Five long-standing Ingonyama Trust Board (ITB) staff members have been sitting at home on full pay since the middle of 2016 after being suspended by the board management in what is claimed to be a purge of “unco-operative” staff.
The trust is under fire for converting permission-to-occupy (PTO) rights into lease agreements. Critics fear this will deprive people of the right to benefit from their land and turn them into tenants. Parliament has ordered the trust to stop issuing leases pending an investigation.
The five — deputy real estate manager Duncan Pakkies, community liaison officer Bhekisihle Zondi, survey officer Nono Msani and real estate officers Nompumelelo Ndlovu and Lungile Sibiya — have been suspended for offences relating to complaints about commercial leases issued by the ITB.
But sources in the ITB allege they were suspended because they did not “fit in” with its plans to convert PTO certificates into residential leases.
They are charged with offences including insubordination, falsification of information and negligence.
The complaints stem from disputes between dissatisfied lessees and the ITB over commercial leases at Mpophomeni (Howick), Ndwedwe, Mnini, Nongoma and Pongola.
In the Ndwedwe case, developer Timocento, which leased a site for the development of a petrol station, went to court after the site was taken over by a pastor, who built a church on it after securing permission from the Gcwensa traditional council.
Pakkies is charged with negligence over the dispute and has pleaded not guilty. He is also accused of illegally altering the terms of a lease for a game reserve near Nongoma. He has pleaded not guilty, saying the terms of the lease were outlined in an ITB resolution taken on August 15 2014.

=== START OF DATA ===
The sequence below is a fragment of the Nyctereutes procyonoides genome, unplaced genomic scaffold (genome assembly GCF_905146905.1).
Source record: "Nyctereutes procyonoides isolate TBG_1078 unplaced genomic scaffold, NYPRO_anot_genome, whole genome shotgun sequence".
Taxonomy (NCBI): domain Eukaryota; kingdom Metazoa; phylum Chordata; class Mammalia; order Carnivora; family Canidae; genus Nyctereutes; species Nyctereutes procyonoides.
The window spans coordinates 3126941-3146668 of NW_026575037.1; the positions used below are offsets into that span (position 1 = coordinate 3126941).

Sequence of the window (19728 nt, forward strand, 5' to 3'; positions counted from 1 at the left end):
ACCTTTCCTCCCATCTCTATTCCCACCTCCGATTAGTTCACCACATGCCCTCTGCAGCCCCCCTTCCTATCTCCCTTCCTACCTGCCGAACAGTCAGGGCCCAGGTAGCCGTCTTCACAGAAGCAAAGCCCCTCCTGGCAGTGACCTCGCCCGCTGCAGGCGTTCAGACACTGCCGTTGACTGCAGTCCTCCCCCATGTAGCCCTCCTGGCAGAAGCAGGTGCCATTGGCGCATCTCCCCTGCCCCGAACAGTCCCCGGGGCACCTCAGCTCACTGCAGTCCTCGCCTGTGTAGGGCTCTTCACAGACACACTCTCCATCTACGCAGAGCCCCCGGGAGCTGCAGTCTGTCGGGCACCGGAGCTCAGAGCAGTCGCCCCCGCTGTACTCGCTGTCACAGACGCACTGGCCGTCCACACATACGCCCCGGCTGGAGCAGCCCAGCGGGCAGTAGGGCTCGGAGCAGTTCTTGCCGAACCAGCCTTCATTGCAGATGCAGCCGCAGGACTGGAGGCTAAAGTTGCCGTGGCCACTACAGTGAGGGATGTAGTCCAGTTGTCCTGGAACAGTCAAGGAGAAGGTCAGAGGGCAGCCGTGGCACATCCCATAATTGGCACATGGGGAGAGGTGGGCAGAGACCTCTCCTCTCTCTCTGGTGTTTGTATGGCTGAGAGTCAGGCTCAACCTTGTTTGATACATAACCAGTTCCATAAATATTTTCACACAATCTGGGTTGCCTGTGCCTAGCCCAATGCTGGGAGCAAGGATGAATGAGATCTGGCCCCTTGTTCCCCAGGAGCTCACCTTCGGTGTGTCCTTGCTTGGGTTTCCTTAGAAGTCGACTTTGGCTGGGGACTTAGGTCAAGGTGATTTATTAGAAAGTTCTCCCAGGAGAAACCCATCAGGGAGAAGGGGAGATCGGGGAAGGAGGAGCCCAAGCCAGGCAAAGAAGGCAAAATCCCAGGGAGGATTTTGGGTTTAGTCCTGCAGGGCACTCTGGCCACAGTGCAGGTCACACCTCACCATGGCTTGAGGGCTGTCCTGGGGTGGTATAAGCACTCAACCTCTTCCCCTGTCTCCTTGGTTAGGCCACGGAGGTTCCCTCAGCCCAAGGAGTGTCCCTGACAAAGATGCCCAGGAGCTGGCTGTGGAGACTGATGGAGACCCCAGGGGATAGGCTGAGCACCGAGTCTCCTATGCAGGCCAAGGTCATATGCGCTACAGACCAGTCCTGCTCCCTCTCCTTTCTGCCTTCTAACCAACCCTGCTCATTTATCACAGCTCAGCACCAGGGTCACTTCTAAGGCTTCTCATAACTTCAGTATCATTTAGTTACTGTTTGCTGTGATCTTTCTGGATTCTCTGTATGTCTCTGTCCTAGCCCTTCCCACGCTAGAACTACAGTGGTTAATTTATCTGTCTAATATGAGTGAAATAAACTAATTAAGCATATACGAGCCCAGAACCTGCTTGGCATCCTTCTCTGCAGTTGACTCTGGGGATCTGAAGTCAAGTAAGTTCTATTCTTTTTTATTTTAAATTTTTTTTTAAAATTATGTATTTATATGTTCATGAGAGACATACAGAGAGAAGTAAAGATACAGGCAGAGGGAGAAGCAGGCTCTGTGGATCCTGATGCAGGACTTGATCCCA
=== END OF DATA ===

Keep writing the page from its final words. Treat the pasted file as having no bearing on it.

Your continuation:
Zondi was charged for allegedly hiding a letter of complaint from a commercial lessee after an unstamped copy of the letter was later allegedly found in her office by the ITB chief executive officer, Fikisiwe Madlopha. Zondi is charged with “subverting” the ITB’s processes and has also pleaded not guilty.
The group’s legal team this week cross-examined witnesses at their hearing, which has been adjourned. Board chairperson Jerome Ngwenya will testify next week.
Some of the five have asked that the hearing secure documents from the ITB and the department of co-operative governance and traditional affairs to prove their innocence.
A source in the ITB said the suspensions were aimed at removing them. “Due to the spurious nature of the charges, it is clear that there is a concerted effort by both the chairperson and the current chief executive to eliminate the charged staff so as to enable them to plunder the resources of the organisation.”
The source said Zondi had survived earlier attempts to remove her from her post — which involved resolving land disputes — and to replace her with an appointee close to Madlopha. “All efforts have been made to prove her incompetent yet she has been consistent in resolving land disputes and producing reports.”
The source said the removal of the staff in August 2016 and the delay in charging them was to “facilitate” a number of “unscrupulous tenders for friends”. These included the “removal” of Mnini businessman Ron Wilson from his fishing camp in January 2017. Wilson is preparing to sue the ITB for damages.
Ngwenya did not respond to phone calls, text messages and emails. ITB spokesperson Simphiwe Mxakaza said he was unable to comment. Madlopha did not respond to calls.